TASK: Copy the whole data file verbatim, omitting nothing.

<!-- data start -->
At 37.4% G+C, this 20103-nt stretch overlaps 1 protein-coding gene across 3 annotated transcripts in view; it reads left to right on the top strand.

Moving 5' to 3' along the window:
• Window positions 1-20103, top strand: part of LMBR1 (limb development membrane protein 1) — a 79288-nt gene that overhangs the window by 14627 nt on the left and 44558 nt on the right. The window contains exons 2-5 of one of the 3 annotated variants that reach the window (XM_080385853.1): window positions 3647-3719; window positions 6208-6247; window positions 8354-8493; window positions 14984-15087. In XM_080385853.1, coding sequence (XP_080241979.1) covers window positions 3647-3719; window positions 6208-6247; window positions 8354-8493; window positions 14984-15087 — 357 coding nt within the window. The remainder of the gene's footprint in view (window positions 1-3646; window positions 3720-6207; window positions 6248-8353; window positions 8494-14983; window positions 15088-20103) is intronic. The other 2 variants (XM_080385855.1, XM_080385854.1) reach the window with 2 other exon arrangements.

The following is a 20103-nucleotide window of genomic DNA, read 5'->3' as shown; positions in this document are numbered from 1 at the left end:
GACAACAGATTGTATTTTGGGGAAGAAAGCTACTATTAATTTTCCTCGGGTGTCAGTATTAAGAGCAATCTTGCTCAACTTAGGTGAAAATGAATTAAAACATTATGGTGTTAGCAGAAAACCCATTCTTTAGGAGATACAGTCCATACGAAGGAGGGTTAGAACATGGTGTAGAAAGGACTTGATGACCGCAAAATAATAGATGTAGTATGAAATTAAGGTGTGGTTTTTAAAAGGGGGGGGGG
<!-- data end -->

At 37.4% G+C, this 20103-nt stretch overlaps 1 protein-coding gene across 3 annotated transcripts in view; it reads left to right on the top strand.

Moving 5' to 3' along the window:
• Window positions 1-20103, top strand: part of LMBR1 (limb development membrane protein 1) — a 79288-nt gene that overhangs the window by 14627 nt on the left and 44558 nt on the right. The window contains exons 2-5 of one of the 3 annotated variants that reach the window (XM_080385853.1): window positions 3647-3719; window positions 6208-6247; window positions 8354-8493; window positions 14984-15087. In XM_080385853.1, coding sequence (XP_080241979.1) covers window positions 3647-3719; window positions 6208-6247; window positions 8354-8493; window positions 14984-15087 — 357 coding nt within the window. The remainder of the gene's footprint in view (window positions 1-3646; window positions 3720-6207; window positions 6248-8353; window positions 8494-14983; window positions 15088-20103) is intronic. The other 2 variants (XM_080385855.1, XM_080385854.1) reach the window with 2 other exon arrangements.

The following is a 20103-nucleotide window of genomic DNA, read 5'->3' as shown; positions in this document are numbered from 1 at the left end:
GACAACAGATTGTATTTTGGGGAAGAAAGCTACTATTAATTTTCCTCGGGTGTCAGTATTAAGAGCAATCTTGCTCAACTTAGGTGAAAATGAATTAAAACATTATGGTGTTAGCAGAAAACCCATTCTTTAGGAGATACAGTCCATACGAAGGAGGGTTAGAACATGGTGTAGAAAGGACTTGATGACCGCAAAATAATAGATGTAGTATGAAATTAAGGTGTGGTTTTTAAAAGGGGGGGGGG